ColorLines  editor Kai Wright uses an Eddie Murphy sketch to demonstrate how the $26 billion foreclosure settlement with five of the nation's largest banks essentially lets them off the hook. He says it's time for Wall Street to take responsibility for the crisis.
An old Eddie Murphy bit, made famous in his raunchy 1980s album “Raw,” tells you all you need to know about the foreclosure crisis. In the bit, a cheating husband has been caught in the act by his wife. “It wasn’t me,” he protests. “But I saw you,” she insists. “Wasn’t me,” he just keeps repeating. Faced with no escape, he springs the trap by asserting up is down and daring anyone to say different. I’d have once called that move straight up ‘hood; I now know it’s straight up Wall Street.
Last week, five of the nation’s largest banks and 49 of its attorneys general announced a $26 billion settlement that essentially let the banks off the hook for the widespread use of fraudulent documents in the foreclosure process. Today, the San Francisco County assessor released an audit  suggesting that many, many more demonstrable crimes were committed during the foreclosure bust of the past few years. My use of passive tense is not accidental; the audit doesn’t name names, though it’s long past time we start doing so.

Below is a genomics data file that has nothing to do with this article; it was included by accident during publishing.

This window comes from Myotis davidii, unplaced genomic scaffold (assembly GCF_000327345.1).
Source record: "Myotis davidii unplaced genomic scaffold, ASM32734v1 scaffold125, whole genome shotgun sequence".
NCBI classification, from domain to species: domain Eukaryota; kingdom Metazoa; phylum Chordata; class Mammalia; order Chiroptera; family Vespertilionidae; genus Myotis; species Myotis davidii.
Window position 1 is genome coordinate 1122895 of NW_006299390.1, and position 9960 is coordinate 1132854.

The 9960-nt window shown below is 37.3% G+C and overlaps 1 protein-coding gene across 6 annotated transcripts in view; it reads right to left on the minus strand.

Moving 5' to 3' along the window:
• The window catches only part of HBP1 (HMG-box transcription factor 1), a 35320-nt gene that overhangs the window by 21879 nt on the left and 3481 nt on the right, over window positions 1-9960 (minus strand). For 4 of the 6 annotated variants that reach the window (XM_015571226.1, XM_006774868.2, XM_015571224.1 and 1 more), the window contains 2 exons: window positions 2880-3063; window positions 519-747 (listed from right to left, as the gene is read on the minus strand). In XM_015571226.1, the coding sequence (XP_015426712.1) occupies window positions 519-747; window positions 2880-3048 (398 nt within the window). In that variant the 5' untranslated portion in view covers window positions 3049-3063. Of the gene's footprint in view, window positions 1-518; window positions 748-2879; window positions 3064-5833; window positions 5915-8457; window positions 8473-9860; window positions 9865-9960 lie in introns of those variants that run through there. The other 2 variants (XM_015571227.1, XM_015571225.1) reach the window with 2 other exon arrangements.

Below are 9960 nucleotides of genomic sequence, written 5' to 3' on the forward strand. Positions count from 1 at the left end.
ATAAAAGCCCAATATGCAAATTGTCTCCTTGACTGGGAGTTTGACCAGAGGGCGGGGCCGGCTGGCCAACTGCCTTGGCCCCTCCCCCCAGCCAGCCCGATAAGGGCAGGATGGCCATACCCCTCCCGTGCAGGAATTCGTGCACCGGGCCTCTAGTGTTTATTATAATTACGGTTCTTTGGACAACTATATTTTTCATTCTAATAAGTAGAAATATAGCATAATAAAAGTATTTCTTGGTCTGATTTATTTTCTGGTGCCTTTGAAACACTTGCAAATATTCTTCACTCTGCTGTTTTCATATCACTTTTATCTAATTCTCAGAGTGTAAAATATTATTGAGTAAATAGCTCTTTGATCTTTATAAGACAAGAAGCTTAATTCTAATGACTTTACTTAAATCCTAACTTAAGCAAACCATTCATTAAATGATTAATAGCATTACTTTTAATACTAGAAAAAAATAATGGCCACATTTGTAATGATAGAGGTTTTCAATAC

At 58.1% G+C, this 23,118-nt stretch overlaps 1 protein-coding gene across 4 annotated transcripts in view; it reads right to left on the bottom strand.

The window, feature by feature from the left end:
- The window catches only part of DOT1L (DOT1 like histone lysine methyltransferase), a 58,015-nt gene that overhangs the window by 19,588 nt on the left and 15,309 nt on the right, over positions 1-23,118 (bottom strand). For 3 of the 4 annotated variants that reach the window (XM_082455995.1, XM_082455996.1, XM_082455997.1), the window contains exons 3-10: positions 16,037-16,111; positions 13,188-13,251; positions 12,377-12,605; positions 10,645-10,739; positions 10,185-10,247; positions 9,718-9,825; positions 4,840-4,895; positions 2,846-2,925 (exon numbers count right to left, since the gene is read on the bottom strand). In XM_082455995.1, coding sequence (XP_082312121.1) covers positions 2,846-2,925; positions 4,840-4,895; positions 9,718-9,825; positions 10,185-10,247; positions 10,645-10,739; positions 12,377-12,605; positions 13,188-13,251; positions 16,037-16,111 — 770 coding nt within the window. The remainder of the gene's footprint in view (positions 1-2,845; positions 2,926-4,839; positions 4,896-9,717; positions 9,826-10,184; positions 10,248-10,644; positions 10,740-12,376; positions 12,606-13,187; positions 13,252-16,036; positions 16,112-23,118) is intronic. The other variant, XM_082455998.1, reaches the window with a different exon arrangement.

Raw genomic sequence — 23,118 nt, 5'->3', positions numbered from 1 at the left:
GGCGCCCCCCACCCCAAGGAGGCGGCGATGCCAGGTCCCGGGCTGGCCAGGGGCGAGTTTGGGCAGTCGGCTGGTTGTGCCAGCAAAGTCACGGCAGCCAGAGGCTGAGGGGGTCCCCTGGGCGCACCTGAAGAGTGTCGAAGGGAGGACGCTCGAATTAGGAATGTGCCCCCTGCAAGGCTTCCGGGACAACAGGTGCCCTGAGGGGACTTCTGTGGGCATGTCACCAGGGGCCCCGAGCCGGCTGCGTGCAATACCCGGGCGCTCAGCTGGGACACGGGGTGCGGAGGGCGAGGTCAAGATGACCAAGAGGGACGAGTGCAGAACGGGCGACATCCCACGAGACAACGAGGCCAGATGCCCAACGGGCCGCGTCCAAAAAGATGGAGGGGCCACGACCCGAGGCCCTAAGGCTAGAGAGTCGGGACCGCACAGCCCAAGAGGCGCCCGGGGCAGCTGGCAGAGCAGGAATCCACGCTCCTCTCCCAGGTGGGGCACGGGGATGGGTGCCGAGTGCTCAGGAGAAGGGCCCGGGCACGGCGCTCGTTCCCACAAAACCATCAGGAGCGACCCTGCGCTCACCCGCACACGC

“It is very apparent that the system is broken from many different vantage points,” Phil Ting, the county assessor, told the New York Times’ Gretchen Morgenson. Actually, someone broke the system, and evidence that the break was willful is now piled as high as banking execs’ bonuses. Morgenson describes the audit as such: “About 84 percent of the files contained what appear to be clear violations of law, it said, and fully two-thirds had at least four violations or irregularities.”
That’s not a quirk. That’s not a system that needs tweaking. That’s not even incompetence. It’s rampant lawlessness. And it’s by design.
Read Kai Wright's entire blog entry at ColorLines.